An important part of the teaching of practical human anatomy is training students to carry out research studies and develop their spirits of scientific exploration. The traditional practical anatomy teaching used the rote-learning techniques, which lead to students showing less initiative when learning. The “group responsibility system with a leader” has been implemented for practical classes in the nursing anatomy laboratory. Each class is divided into six groups consisting of 5 - 6 students. One student takes their turn to work as the executive leader in each class and organizes their team to observe and discuss specimens, in accordance with the practice content and identification method in the “practice guidance” written by the school. The teacher is not allowed to provide demonstration teaching, but is responsible for answering questions and evaluating performances. Through breaking away from the traditional practical teaching methods, in which students observe specimens after the teacher has discussed them, this new practical teaching mode not only develops the students’ observation and exploration abilities, but also enables students to obtain excellent self-directed learning and study habits, including collective learning, discussion and exchange, solidarity and cooperation.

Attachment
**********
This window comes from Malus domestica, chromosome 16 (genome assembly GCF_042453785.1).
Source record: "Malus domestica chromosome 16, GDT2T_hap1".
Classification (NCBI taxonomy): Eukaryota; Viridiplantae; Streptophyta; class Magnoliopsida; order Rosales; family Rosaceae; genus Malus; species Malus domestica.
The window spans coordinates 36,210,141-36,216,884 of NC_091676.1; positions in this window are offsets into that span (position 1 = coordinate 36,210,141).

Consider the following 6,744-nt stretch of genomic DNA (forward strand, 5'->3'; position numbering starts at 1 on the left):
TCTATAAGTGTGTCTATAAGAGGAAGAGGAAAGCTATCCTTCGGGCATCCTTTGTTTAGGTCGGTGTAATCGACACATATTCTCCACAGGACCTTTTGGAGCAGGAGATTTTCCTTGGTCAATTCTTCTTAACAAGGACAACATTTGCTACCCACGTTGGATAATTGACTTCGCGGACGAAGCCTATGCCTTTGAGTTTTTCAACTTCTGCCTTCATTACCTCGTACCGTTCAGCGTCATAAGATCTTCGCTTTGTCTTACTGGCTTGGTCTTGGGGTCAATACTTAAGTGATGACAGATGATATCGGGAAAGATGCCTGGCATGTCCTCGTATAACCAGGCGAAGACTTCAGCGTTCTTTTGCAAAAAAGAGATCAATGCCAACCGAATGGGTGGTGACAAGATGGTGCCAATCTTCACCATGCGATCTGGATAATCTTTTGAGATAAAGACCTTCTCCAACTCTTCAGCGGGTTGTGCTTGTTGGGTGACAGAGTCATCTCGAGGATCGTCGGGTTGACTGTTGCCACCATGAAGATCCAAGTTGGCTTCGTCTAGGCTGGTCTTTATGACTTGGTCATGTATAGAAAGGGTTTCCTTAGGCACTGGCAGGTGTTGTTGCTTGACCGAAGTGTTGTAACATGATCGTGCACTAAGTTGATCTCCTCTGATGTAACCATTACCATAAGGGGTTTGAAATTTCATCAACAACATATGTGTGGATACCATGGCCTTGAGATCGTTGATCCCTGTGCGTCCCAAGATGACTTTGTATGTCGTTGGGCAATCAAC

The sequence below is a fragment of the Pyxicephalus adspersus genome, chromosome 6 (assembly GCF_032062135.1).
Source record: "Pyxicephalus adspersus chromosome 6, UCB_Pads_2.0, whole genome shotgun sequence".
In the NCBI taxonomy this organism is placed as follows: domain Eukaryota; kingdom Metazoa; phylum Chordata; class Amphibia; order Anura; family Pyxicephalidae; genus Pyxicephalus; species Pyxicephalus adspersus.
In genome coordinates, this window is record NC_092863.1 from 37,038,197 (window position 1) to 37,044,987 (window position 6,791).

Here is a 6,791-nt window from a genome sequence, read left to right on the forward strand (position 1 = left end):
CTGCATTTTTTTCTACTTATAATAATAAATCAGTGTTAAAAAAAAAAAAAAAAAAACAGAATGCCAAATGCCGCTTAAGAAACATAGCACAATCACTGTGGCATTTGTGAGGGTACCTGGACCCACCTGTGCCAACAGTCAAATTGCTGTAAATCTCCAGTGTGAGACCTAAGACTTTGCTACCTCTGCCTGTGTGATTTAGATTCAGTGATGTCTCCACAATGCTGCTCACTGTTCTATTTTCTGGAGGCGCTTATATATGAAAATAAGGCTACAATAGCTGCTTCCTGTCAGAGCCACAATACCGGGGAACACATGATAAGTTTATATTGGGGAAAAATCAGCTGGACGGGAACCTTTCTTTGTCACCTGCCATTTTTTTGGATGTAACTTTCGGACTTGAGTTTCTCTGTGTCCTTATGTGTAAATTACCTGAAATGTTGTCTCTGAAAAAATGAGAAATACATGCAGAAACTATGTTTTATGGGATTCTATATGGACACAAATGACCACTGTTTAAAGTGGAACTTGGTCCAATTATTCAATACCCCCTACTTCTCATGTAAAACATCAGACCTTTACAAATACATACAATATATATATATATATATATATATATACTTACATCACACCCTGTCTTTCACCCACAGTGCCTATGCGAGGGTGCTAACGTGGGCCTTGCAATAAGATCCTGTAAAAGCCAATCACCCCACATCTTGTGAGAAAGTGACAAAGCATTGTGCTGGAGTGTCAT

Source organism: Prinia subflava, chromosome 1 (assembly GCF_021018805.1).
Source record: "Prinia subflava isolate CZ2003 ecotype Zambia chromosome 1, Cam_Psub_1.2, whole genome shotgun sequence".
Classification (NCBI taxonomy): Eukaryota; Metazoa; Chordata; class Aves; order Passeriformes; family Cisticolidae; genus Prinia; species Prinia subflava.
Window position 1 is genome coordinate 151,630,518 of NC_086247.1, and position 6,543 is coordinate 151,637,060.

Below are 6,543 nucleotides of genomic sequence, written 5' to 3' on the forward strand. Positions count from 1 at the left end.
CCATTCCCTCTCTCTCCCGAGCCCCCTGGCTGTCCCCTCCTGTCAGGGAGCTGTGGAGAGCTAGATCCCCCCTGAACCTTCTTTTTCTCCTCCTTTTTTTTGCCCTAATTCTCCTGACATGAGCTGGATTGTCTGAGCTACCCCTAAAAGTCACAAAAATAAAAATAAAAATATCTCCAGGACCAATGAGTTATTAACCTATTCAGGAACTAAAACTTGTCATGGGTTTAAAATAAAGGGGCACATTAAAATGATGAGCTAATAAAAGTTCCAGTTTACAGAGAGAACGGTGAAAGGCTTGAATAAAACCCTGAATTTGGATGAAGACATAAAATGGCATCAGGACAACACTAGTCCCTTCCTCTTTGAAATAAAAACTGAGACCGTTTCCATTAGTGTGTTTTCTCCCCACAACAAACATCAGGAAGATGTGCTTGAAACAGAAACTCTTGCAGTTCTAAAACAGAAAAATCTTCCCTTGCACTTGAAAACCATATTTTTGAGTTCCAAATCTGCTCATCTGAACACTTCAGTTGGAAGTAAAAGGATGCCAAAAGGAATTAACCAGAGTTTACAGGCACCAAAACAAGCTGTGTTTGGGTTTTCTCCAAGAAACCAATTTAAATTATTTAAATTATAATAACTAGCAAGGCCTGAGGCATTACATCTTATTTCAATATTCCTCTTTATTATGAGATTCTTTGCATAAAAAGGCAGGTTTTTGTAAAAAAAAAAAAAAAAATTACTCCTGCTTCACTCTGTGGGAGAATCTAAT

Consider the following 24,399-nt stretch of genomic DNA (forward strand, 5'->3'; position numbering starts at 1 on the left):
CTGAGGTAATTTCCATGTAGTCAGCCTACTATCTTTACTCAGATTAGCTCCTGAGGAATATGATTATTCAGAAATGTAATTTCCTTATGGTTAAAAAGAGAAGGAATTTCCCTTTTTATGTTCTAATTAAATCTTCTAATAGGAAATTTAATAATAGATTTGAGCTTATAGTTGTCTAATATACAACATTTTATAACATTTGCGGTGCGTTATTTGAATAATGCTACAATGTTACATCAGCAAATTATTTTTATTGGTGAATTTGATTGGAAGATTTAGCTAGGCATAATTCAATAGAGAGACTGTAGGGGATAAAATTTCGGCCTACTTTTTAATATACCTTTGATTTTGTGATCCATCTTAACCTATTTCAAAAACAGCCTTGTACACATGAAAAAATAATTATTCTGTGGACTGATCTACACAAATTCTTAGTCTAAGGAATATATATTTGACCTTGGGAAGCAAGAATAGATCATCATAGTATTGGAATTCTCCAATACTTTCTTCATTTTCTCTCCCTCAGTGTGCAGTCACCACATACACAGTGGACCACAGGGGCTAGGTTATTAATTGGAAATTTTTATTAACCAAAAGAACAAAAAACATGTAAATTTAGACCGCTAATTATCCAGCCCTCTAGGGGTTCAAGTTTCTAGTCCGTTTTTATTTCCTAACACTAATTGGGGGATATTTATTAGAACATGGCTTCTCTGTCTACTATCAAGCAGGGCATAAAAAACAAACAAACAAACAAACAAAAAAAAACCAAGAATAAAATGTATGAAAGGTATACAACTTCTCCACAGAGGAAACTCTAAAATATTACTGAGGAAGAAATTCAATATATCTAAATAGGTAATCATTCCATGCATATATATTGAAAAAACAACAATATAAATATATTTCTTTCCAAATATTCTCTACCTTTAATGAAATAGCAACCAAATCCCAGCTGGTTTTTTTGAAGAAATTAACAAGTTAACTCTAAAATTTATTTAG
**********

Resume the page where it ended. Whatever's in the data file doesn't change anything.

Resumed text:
Secondly, to improve the level of learning initiative in the students, a teacher may adopt “problem-based” teaching (Becker, Viljoen, Botma, & Bester, 2003) and appropriately add nursing operations that are related to anatomical knowledge in the laboratory (Table 1). Some examples of this are: precautions for intravenous infusion puncturing are introduced in the practical classes involving the cardiovascular system; after intravenous infusion, the path by which a drug reaches the patient’s lesion site; in the practical class of the pleura, the anatomical basis and operation points of the pleural puncture are introduced; during the practical class of the urinary system, the operating points of male and female catheterizations are introduced according to the characteristics of the male and female urethra; in practical class of the artery, the shape characteristics of the brachial artery and the precautions used for blood pressure measurements are emphasized; in the practical class of the tunica of the brain and spinal cord, consideration of the spinal ligaments, anatomical basis and operating points of the lumbar puncture sites and levels are introduced. After class, students analyze, deliberate on the above questions, and access the relevant information. During the practical classes, through simulating the process of venipuncture operation and carefully observing specimens of the cardiovascular system, the students are organized to discuss and answer questions, and finally the teacher will comment on the discussion results and summarize the lesson.